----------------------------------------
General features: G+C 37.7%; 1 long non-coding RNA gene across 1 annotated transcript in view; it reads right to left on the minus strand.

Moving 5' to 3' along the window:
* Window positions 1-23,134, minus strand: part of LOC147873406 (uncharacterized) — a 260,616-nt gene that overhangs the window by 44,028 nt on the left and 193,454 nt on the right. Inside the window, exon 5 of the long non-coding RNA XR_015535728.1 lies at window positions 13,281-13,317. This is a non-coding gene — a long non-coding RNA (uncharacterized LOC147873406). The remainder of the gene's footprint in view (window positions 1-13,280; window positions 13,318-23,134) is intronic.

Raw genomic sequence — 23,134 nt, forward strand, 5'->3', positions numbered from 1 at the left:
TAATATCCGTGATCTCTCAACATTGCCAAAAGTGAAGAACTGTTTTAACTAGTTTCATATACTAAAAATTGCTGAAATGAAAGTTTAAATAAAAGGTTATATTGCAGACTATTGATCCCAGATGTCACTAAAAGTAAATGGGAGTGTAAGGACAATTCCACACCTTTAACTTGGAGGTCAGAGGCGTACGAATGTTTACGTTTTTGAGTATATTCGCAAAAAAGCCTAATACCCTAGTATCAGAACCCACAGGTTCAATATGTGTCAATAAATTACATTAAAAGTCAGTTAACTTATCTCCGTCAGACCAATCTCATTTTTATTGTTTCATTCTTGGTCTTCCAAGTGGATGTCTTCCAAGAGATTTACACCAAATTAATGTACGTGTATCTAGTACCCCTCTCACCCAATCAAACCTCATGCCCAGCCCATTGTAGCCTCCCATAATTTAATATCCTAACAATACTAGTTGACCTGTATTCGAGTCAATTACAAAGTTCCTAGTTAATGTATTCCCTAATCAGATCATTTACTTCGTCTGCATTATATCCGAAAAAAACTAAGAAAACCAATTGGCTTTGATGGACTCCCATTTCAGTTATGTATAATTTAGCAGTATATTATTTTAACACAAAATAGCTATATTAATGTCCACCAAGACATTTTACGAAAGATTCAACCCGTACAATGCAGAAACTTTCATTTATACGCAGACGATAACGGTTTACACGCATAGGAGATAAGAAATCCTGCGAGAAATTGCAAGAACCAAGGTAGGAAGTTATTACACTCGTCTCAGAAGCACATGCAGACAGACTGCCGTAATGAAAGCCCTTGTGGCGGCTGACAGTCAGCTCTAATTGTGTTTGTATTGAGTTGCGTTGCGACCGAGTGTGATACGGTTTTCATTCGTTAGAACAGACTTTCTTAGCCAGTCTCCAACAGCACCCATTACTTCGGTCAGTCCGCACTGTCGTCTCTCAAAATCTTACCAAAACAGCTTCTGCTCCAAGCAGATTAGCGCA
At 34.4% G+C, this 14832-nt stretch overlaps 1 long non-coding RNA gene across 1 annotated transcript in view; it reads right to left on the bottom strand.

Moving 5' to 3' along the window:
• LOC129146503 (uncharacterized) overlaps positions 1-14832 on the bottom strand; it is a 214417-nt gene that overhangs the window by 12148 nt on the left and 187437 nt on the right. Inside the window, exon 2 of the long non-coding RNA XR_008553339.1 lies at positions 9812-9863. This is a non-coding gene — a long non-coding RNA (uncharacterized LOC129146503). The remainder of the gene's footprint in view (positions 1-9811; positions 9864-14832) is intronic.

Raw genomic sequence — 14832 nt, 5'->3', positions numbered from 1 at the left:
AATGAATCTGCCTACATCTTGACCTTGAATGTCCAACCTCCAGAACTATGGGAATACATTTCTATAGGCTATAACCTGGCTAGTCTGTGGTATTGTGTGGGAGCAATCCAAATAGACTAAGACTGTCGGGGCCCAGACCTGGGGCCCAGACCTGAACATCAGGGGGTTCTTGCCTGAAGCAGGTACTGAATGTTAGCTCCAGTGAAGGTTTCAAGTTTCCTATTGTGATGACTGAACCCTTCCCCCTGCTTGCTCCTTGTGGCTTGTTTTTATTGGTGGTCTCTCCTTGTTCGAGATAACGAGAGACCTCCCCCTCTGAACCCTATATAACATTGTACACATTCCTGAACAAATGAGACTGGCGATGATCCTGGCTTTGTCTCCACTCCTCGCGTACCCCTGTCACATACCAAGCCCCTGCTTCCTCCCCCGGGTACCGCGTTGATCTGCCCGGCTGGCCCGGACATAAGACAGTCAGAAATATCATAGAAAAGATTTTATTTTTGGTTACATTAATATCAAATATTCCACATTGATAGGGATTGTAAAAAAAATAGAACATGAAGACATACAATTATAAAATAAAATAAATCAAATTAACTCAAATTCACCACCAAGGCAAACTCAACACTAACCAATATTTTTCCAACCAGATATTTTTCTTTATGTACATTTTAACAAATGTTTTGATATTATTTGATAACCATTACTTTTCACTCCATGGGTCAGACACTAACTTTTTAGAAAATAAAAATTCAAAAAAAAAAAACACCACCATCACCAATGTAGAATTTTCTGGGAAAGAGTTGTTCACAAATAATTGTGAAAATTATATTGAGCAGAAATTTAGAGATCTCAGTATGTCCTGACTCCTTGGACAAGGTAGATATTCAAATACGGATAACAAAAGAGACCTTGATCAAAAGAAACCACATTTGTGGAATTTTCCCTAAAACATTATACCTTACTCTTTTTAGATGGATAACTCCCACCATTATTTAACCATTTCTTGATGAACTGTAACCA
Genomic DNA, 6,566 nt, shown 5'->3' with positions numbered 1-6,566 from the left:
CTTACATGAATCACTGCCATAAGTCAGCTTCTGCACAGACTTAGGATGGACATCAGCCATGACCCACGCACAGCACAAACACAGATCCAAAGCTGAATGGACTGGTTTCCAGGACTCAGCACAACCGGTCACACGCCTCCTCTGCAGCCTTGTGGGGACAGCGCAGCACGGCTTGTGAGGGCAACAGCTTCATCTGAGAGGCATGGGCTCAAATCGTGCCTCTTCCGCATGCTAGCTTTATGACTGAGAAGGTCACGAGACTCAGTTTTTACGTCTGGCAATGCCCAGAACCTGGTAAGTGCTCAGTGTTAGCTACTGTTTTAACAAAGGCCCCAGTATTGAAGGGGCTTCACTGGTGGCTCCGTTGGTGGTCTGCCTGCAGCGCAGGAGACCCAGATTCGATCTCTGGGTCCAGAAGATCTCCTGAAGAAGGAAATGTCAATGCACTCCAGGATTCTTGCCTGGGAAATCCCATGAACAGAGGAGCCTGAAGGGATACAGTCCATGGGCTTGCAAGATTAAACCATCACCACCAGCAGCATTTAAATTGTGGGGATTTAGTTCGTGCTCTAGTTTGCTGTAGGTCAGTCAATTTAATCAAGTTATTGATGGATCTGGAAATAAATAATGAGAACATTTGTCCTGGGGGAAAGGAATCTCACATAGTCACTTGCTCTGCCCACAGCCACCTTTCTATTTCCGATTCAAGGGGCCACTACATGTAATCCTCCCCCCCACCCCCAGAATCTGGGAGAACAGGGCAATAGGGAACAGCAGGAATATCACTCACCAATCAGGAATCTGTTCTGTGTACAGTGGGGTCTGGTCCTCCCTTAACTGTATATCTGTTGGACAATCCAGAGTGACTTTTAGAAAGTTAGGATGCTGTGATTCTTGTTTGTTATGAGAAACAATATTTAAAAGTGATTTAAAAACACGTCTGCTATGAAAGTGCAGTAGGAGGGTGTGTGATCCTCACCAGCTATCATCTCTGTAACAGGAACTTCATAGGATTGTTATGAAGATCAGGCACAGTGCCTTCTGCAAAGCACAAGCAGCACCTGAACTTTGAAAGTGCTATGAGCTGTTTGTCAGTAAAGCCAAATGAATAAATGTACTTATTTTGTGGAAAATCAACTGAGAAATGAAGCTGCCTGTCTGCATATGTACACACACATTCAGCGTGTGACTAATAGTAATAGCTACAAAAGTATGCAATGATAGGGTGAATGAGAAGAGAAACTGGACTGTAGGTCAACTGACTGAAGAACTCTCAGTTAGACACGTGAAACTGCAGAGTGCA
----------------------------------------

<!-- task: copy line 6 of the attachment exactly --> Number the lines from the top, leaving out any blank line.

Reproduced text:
At 34.4% G+C, this 14832-nt stretch overlaps 1 long non-coding RNA gene across 1 annotated transcript in view; it reads right to left on the bottom strand.